Auction Profits claims that they will "mentor" sellers into becoming major "power sellers" at EBay by spending 10 hours with a seller on the telephone training them with a telemarketer agent of Auction Profits. And the telemarketer ask extensive personal questions about the finances of a person and their credit cards. According to online complaints posted by those scammed by Auction Profits, their credit cards are then charged outrageous fees that range from around $6,500 up to $13,000 or more simply to show them how to sell some extra items laying around their house or garage on EBay. However, Auction Profits is very evasive about their fees or service charges, and it is only after a credit card has been billed for thousands of dollars that most victims of Auction Profits realize that they've been scammed big time.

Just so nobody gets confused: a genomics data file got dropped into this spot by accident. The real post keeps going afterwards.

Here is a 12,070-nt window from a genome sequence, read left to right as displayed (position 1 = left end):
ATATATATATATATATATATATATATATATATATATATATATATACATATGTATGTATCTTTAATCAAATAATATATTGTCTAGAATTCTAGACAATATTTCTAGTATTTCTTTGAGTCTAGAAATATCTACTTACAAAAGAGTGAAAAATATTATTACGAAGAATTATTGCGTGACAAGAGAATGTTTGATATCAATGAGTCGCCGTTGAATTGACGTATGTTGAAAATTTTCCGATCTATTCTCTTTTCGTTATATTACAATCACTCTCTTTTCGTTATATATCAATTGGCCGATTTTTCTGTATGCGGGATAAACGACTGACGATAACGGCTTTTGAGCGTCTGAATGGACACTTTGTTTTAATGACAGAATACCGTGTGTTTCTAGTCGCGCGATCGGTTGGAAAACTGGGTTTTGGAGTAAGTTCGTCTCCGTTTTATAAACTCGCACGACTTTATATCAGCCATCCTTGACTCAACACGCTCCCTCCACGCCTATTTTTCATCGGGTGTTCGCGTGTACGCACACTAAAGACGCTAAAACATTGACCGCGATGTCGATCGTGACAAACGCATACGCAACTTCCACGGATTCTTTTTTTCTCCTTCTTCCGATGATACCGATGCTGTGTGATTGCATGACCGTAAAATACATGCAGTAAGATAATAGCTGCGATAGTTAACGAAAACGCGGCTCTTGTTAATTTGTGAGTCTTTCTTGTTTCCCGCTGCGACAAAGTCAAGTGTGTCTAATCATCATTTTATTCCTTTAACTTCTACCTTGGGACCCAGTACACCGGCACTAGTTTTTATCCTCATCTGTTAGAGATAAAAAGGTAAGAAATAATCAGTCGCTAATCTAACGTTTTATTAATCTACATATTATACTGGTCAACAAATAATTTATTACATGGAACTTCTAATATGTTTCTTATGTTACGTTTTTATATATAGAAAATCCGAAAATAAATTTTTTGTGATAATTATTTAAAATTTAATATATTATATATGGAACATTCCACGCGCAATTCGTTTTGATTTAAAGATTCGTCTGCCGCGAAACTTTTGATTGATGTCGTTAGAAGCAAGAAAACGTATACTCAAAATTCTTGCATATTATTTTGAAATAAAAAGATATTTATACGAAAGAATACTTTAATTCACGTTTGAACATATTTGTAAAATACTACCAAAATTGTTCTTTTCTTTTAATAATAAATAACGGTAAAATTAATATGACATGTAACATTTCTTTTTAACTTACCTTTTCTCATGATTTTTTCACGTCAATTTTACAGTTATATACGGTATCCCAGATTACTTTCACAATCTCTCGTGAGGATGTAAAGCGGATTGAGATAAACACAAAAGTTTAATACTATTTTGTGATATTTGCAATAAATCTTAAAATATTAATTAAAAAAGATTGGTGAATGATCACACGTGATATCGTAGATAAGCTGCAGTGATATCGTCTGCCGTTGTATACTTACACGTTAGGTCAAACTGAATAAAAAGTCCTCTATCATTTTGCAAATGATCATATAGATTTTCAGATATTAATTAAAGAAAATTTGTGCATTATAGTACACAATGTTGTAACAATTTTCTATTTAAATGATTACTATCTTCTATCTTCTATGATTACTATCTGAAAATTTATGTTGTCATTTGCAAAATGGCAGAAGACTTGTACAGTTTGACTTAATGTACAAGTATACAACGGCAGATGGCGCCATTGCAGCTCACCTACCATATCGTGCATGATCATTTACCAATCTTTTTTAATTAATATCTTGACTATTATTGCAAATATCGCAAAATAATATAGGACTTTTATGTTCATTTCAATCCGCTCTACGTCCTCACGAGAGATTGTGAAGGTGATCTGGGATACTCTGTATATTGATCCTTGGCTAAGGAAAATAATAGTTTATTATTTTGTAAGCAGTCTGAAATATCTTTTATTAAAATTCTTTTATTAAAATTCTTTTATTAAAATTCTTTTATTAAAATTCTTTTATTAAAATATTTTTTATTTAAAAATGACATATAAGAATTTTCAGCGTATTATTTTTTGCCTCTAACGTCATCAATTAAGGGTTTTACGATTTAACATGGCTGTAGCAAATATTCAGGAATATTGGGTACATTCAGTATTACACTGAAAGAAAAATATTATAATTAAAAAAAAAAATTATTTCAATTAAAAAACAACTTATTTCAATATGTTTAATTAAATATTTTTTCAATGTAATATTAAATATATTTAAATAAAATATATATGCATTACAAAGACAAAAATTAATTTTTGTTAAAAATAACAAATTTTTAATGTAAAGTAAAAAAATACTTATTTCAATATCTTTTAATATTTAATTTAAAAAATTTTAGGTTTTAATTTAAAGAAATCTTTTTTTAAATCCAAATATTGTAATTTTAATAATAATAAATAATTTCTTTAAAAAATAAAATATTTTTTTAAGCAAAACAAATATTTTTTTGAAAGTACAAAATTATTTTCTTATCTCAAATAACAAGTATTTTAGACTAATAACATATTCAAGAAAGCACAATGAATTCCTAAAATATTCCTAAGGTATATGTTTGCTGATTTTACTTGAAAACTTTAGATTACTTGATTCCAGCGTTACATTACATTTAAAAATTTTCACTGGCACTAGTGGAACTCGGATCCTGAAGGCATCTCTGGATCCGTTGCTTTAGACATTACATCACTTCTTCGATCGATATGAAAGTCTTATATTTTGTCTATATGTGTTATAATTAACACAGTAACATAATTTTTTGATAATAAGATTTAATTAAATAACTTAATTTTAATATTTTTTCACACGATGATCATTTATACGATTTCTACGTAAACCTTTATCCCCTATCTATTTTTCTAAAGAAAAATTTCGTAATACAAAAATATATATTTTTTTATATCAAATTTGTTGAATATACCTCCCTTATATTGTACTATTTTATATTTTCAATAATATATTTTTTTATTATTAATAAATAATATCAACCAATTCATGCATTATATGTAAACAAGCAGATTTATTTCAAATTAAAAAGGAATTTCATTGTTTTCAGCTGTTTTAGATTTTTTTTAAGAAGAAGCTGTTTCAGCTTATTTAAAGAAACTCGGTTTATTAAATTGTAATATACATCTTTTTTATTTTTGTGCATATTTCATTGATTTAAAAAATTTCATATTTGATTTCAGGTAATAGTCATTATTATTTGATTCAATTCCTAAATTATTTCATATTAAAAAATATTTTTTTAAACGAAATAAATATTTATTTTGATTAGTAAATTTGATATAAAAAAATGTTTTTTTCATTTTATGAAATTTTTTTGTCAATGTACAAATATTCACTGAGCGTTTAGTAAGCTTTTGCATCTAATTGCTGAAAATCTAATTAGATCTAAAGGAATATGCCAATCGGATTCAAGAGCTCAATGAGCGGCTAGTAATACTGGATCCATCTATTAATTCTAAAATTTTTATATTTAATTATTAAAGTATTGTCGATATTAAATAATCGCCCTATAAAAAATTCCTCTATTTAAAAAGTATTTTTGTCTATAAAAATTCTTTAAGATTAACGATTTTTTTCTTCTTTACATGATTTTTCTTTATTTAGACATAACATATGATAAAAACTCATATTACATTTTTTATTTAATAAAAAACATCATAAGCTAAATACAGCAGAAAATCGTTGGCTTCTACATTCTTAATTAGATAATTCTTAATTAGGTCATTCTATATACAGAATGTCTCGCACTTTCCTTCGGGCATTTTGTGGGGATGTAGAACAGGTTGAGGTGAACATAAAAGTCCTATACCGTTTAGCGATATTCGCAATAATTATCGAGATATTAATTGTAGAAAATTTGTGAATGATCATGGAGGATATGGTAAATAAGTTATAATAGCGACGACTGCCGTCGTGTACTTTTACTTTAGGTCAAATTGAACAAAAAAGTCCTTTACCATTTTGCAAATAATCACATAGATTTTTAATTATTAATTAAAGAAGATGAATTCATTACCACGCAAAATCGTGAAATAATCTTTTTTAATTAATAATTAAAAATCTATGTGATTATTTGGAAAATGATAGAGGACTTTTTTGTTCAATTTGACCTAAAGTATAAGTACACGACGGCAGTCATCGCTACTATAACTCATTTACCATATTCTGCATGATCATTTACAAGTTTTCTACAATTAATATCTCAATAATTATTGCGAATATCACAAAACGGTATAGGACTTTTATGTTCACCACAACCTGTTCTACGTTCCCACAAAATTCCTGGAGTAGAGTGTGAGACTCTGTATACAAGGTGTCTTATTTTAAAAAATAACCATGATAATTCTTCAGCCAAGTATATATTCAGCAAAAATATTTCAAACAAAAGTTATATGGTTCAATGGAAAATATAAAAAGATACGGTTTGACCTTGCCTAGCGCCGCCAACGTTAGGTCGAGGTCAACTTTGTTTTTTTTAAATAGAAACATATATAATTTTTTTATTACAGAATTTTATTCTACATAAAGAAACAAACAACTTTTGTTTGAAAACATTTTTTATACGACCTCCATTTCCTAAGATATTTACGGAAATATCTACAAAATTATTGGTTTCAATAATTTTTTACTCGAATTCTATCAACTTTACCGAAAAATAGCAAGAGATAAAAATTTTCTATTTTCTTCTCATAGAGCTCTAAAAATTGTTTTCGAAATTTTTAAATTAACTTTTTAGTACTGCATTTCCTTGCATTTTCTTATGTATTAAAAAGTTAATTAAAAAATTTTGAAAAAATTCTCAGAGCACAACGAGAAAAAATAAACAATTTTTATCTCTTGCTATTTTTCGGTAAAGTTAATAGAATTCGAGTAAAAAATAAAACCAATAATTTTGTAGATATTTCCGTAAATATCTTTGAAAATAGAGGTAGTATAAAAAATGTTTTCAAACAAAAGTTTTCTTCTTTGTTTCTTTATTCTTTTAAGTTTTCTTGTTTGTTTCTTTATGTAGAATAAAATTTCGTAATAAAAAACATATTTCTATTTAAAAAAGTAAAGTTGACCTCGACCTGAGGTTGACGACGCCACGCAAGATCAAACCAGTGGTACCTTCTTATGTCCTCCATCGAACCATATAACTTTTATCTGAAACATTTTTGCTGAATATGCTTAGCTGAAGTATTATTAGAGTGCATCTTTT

Auction Profits claims to offer market research on what sells on EBay or other secret information about drop shippers. However, this information can usually easily be found for free either on EBay or from using Google search services. And one pie chart at Auction Profits of claimed sales on EBay listed jewelry items such as watches, etc. as major sellers, although the truth is that so many of these items are listed on EBay that few will actually sell. The main items that sell on EBay are bigger ticket items such as homes, classic automobiles, and some antiques. Cheap watches from China or other small junk only sells in small numbers at EBay unless really dirt cheap. Auction Profits claimed inside information is mostly useless.